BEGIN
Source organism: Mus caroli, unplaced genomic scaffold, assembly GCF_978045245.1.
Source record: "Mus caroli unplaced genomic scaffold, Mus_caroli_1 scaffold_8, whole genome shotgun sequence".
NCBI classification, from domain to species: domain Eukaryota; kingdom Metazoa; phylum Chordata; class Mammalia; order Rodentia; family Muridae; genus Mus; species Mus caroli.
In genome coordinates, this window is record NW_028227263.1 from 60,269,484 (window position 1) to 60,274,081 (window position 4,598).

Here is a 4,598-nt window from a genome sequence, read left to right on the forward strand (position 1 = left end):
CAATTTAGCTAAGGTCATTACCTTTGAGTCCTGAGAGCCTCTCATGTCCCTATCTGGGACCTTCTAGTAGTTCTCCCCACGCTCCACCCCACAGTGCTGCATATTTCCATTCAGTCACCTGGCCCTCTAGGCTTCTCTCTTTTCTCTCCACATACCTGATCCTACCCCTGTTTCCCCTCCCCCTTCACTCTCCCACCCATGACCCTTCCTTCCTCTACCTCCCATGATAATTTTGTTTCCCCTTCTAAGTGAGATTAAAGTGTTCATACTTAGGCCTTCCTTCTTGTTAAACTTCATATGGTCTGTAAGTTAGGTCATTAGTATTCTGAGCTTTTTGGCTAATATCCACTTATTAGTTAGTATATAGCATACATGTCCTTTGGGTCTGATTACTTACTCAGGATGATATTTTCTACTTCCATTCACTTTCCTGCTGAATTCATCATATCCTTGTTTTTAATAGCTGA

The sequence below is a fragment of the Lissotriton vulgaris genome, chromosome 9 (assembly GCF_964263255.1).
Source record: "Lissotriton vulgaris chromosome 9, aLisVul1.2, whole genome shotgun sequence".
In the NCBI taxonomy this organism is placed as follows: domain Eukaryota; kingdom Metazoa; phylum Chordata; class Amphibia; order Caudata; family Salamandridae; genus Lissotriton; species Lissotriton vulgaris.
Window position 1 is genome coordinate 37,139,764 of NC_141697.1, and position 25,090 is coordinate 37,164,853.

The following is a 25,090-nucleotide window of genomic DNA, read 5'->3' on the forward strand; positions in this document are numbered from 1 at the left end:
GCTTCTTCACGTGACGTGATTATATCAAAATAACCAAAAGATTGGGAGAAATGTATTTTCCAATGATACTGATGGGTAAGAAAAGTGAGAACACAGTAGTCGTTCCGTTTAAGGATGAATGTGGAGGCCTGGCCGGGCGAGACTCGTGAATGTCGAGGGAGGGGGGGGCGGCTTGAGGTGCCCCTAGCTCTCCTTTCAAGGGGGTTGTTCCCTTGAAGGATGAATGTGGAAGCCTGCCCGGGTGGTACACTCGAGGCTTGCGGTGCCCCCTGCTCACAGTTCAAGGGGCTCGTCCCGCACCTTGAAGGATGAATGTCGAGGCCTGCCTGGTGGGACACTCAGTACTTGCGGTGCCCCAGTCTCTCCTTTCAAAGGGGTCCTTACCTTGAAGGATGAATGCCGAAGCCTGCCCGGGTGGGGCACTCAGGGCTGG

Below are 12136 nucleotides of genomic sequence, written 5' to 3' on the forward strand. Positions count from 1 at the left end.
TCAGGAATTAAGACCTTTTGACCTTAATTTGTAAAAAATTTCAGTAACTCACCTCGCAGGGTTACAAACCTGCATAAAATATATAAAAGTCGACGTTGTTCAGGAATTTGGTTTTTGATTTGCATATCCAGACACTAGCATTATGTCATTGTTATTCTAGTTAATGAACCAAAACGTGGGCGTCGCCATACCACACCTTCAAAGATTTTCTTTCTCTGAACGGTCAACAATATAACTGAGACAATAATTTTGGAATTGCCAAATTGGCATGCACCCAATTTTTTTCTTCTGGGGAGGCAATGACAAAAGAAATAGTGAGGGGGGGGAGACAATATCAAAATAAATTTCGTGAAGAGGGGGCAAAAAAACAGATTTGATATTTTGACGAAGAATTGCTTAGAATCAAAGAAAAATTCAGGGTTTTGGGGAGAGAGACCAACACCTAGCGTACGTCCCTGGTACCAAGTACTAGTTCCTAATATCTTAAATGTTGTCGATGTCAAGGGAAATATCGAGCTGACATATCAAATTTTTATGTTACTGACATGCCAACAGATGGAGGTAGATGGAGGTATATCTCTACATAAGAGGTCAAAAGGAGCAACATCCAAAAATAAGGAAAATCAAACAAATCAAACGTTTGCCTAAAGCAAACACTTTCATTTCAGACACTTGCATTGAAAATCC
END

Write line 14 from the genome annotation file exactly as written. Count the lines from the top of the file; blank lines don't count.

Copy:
TCAGGAATTAAGACCTTTTGACCTTAATTTGTAAAAAATTTCAGTAACTCACCTCGCAGGGTTACAAACCTGCATAAAATATATAAAAGTCGACGTTGTTCAGGAATTTGGTTTTTGATTTGCATATCCAGACACTAGCATTATGTCATTGTTATTCTAGTTAATGAACCAAAACGTGGGCGTCGCCATACCACACCTTCAAAGATTTTCTTTCTCTGAACGGTCAACAATATAACTGAGACAATAATTTTGGAATTGCCAAATTGGCATGCACCCAATTTTTTTCTTCTGGGGAGGCAATGACAAAAGAAATAGTGAGGGGGGGGAGACAATATCAAAATAAATTTCGTGAAGAGGGGGCAAAAAAACAGATTTGATATTTTGACGAAGAATTGCTTAGAATCAAAGAAAAATTCAGGGTTTTGGGGAGAGAGACCAACACCTAGCGTACGTCCCTGGTACCAAGTACTAGTTCCTAATATCTTAAATGTTGTCGATGTCAAGGGAAATATCGAGCTGACATATCAAATTTTTATGTTACTGACATGCCAACAGATGGAGGTAGATGGAGGTATATCTCTACATAAGAGGTCAAAAGGAGCAACATCCAAAAATAAGGAAAATCAAACAAATCAAACGTTTGCCTAAAGCAAACACTTTCATTTCAGACACTTGCATTGAAAATCC